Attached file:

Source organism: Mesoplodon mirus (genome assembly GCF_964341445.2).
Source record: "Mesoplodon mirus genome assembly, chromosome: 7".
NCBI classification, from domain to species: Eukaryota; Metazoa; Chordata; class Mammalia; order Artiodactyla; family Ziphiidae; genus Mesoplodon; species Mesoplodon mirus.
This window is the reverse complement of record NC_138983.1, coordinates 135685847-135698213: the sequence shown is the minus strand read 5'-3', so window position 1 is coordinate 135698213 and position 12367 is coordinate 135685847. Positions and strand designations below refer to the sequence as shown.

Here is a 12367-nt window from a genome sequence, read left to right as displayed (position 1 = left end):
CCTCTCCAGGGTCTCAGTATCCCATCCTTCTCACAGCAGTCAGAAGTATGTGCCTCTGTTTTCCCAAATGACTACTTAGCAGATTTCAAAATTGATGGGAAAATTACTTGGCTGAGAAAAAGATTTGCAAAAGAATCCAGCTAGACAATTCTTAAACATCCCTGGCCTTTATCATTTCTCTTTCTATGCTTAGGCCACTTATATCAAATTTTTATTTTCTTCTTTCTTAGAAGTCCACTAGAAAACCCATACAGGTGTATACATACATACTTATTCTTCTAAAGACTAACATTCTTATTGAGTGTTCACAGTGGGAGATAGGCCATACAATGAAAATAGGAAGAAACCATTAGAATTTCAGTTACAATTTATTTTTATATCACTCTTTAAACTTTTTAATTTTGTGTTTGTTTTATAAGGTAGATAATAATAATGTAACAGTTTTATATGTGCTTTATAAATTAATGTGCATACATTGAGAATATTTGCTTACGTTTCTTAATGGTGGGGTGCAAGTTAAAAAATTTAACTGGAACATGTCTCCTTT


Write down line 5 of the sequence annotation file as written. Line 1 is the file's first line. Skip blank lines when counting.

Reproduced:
Here is a 12367-nt window from a genome sequence, read left to right as displayed (position 1 = left end):